I've had an interest in the Sydney gaming phenomenon known as Raven's Nest. It seems that the concept is forgotten across most of the world, but it was a marvelously ingenious concept. A combination of miniatures and live action play, developed twenty years ago.
A concept that has been left by the wayside as a quaint curiosity in the annals of Australian roleplaying, and a notion that is all but unheard of throughout the rest of the world.
My homage to it can be found here.
A page about it can be found here.
The conversation I started on story games led to someone challenging me to create a goblin labyrinth game, using the ideas found in Raven's Nest. Perhaps as a bit of a homage to it, updating certain elements of the concept, and refining the play.
It's something I've toyed with a couple of times, at least in a cursory manner; and it's something that a few of my recent game ideas could easily consolidate into.
I've started drawing some pictures for the concept.
And naturally those pictures have inspired another new idea...
Don't get me wrong, I'm still going to work on the Goblin Labyrinth, but this new concept is something special. I'll get to it in a post shortly...
For the moment, my thoughts on the Goblin Labyrinth.
What sort of play would it engender?
The idea of an Australian freeform is to preload the characters with impetus. To use my previous vector theory post as a point of reference, you'd apply a bunch of arrows to each of the characters. Certain factions would share arrows that pull them in a certain direction as a group, certain characters within those factions would have arrows pulling them against one another to add some tension within the group. The aim is basically to preload enough of these arrows to ensure the game will move in some sort of direction. You might not be sure where the session will end, and you certainly can't be sure of how the story will get there, but a story will develop as the players interact, discover common directions and conflicts.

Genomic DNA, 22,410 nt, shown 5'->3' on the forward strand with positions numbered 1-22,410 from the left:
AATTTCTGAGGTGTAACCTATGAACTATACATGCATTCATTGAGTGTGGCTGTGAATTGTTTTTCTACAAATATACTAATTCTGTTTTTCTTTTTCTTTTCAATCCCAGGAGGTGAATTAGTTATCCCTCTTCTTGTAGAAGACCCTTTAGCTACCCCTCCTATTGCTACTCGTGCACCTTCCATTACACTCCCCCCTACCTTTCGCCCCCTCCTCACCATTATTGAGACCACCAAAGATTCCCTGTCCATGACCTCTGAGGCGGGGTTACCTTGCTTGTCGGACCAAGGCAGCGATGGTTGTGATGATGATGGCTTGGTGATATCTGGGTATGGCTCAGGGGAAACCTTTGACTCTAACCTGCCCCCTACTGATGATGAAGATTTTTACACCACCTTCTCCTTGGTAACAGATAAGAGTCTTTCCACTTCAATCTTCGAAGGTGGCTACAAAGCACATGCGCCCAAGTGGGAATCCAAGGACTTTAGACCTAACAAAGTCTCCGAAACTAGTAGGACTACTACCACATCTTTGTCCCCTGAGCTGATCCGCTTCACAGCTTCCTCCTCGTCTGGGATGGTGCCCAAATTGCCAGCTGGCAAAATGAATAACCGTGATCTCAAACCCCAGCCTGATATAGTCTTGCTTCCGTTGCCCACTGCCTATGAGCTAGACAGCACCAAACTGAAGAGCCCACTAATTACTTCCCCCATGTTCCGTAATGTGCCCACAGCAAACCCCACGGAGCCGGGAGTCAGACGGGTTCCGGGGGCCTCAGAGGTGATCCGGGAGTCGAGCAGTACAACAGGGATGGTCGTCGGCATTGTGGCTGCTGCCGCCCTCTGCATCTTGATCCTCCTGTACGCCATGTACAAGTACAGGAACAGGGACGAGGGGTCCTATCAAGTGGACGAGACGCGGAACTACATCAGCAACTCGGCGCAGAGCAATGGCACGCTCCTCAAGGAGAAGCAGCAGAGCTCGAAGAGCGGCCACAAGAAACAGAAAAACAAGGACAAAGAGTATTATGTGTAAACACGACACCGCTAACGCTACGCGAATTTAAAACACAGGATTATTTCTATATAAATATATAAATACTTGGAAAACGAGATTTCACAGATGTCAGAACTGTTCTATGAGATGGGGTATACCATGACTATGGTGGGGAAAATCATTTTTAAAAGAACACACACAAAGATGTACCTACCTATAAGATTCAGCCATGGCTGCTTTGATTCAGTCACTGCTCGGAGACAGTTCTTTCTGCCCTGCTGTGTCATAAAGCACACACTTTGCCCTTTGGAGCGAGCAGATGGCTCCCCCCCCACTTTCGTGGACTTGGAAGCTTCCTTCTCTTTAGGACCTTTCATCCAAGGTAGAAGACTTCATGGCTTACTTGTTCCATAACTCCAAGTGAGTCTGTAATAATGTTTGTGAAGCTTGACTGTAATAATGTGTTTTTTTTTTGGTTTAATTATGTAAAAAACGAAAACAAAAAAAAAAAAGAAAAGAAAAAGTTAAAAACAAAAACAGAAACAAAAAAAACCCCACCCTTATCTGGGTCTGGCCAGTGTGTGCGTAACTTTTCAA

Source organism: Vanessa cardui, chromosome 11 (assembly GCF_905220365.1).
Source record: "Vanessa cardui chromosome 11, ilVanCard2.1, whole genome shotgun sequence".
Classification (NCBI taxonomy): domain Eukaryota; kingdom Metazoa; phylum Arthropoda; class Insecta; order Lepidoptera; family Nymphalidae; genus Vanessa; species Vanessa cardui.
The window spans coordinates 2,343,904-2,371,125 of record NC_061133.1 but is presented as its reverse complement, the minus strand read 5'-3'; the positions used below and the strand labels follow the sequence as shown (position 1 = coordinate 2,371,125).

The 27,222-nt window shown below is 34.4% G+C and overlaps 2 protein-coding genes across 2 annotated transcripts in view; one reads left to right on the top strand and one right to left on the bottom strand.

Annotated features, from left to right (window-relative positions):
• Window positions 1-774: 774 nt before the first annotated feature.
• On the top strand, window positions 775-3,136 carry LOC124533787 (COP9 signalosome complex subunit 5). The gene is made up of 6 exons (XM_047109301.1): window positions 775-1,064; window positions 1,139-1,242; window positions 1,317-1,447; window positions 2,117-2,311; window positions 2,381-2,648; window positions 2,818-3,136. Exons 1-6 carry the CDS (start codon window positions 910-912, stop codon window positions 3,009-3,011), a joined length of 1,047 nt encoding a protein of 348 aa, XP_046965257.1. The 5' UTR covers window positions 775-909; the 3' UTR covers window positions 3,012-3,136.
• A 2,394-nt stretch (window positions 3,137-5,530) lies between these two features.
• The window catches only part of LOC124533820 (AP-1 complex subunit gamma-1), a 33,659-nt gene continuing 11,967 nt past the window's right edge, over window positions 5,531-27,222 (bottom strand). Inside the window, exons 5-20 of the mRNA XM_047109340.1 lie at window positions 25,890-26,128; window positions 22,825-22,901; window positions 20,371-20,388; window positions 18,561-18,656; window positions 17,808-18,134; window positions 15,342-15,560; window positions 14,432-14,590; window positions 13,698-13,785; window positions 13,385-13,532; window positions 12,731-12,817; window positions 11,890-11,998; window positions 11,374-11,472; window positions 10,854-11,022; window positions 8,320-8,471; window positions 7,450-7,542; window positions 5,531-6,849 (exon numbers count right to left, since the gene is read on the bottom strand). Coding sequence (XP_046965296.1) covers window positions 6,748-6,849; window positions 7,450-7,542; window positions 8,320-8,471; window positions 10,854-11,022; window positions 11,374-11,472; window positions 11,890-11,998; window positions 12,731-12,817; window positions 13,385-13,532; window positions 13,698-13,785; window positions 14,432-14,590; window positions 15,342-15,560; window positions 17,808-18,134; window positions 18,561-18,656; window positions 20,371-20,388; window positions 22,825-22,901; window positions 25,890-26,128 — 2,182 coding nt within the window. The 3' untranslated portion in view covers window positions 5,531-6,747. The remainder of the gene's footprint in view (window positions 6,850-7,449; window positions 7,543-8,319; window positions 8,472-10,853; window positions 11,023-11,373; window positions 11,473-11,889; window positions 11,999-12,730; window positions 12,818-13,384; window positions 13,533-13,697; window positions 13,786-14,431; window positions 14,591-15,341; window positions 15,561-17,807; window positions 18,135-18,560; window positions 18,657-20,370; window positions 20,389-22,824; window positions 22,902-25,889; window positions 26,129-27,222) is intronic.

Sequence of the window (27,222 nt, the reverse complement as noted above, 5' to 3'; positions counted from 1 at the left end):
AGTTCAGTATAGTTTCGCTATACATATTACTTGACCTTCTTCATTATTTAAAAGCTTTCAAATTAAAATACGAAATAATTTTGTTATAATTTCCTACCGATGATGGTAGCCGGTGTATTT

Some players will take the angle of pushing their own agendas by taking risks, others will actively seek out story, some will hold in the background simply immersing in the experiences developing around them. No single method of play is right, and none will guarantee more fun than the others. Ideally, GMs act in the roles of facilitators, they don't guide the story in any particular way during the course of the session, because all of the impetus for the story should hjave already been applied before the session has begun. In a non-ideal situation, key players will choose to ignore certain arrows pulling at their characters, and the game will stagnate...in these situations a little GM intervention can go a long way.
But do I want the goblin Labyrinth to specifically run one-shot games? Not really.
If I'm going to spend days sculpting and casting a goblin city and it's surrounding maze, I want my labyrinth to be an immersive and dynamic setting, something that evolves over time rather than something that is engaged on a single occasion then forgotten. So I consider my next point of reference, continuous LARP campaigns (for example, the Camarilla).
Games like this draw regular crowds of 30+ players, and that's definitely the kind of scope that would make for some interesting game dynamics.
They work because they develop a setting for players to interact within. As someone who ran one of these groups on a local chapter level and a larger domain level I've come to realise a few things though (I wish I had recognized this at the time).